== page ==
About Shared Purpose
Shared Purpose is a forum to think about, discuss, and predict what’s next for business and society.
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ContributorsLeela StakeLeela is a director who helps businesses innovate, collaborate and communicate to be more successful. She’s based in San Francisco, has worked in six Asian countries and is interested in the relationship between long-term business success and community prosperity.Laura PalantoneLaura is a member of our corporate communications team and is based in New York.James RobinsonJames is a director who brings ten years of experience working on CR strategy and communications in New York, Beijing, and Jakarta. He looks at how CR is employed as part of broader business strategy and has a particular interest in the evolving role of technology and innovation in managing social and environmental issues.Julie JackA director in APCO's New York office, Julie works on corporate responsibility with a focus on business strategy and emerging issues and trends. Her currents interests and work focus on sustainable agriculture and supply chain management, the integration of CR and financial communications, and CR in the consumer goods space.Ellen MignoniEllen is a senior director and helped build APCO’s global corporate responsibility practice. She works primarily with APCO’s corporate clients on business alignment and corporate responsibility, stakeholder engagement and partnership development, and communication and outreach.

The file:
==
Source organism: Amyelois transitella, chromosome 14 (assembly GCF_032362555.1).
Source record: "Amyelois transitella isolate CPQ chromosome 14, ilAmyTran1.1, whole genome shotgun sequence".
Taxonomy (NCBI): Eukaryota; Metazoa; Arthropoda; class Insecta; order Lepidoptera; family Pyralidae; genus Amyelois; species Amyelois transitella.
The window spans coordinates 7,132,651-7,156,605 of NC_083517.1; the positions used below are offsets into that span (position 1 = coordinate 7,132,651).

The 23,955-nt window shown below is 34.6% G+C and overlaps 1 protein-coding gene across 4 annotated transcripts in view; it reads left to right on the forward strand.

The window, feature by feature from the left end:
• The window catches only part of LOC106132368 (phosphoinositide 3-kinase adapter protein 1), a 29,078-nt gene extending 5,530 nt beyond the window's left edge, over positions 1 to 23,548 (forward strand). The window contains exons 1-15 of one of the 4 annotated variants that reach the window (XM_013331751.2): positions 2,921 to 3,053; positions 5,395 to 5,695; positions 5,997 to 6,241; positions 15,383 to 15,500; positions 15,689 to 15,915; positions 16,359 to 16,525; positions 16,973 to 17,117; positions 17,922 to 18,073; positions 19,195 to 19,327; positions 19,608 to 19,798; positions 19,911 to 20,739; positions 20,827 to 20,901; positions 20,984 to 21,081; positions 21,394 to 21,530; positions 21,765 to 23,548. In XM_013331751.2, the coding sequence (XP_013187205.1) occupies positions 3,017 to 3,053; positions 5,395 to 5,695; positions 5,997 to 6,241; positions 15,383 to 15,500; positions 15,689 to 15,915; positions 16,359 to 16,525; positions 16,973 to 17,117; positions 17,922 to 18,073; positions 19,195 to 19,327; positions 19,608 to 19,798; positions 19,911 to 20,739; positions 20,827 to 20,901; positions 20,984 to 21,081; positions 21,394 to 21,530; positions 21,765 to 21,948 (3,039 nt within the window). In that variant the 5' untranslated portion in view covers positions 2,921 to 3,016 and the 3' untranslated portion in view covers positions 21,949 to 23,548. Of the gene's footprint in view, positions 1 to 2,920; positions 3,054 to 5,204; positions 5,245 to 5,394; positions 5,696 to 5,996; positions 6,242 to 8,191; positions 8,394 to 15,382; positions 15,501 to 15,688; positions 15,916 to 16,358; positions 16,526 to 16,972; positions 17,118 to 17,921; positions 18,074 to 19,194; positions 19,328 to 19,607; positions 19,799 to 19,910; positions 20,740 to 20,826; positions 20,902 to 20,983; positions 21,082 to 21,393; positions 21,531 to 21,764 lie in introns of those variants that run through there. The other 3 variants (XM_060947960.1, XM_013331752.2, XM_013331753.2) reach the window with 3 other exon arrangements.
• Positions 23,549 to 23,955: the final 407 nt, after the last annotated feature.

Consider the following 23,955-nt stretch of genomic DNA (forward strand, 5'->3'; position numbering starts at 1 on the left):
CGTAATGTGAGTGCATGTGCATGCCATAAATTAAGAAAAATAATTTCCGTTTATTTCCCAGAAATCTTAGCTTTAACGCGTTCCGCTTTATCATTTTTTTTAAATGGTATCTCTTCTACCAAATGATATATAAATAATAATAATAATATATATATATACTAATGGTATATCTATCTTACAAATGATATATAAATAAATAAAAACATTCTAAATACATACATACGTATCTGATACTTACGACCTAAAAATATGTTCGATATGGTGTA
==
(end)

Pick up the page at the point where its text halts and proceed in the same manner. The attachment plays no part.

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History & CategoriesClick to unfold.
- What’s behind the gender wage gap in Seattle?
- iCrisis, version 2.0
- Takeaways From New Renewable Energy Proposals in Washington State
- The Red Equal Signs: Top Takeaways for Cause-Conscious Companies
- Women Helping Women
- Meet the Aspirationals: Three Findings from Regeneration Roadmap
- As Same-Sex Marriage Reaches the Supreme Court, So Does Support from Corporate America
- Shareholders of the World, Unite!? (Part II)
- Mandatorily Philanthropic?
- The Word from Seattle: U.S. Needs Sustained Clean Tech Movement
Monthly Archives: December 2011
Athletic conference realignments altering cherished rivalries within college sports. Alleged acts of pedophilia by coaching staff against children in their care. Compliance violations and a range of sometimes controversial penalties assessed against member schools. This is the context for which the NCAA and several of its marquee institutions enter into the previously hallowed football bowl season. Lack of preparation and poor decision-making have resulted in several senior administrators becoming a part of the anticipated December unemployment statistics instead of leading their schools or departments. This will indeed be a winter of unprecedented criminal investigations, litigation and adverse media coverage. As daily stories regarding the aspects of these events have unfolded on our TV screens and social media, several friends and journalists have called to ask how or if any of this could have been possibly prevented. Of course, no one can fully prevent horrendous judgment committed by individuals within an institution if a person is intent on engaging in morally reprehensible or criminal acts. However, more than ever before, boards of directors of corporations and university trustees are asking their senior executives to ensure that their institutions have a fresh crisis plan and that all the requisite stakeholders in the enterprise are equipped to operationalize it when the inevitable mayhem visits their doorstep.
Posted on Thursday, December 8th, 2011 By Tara Greco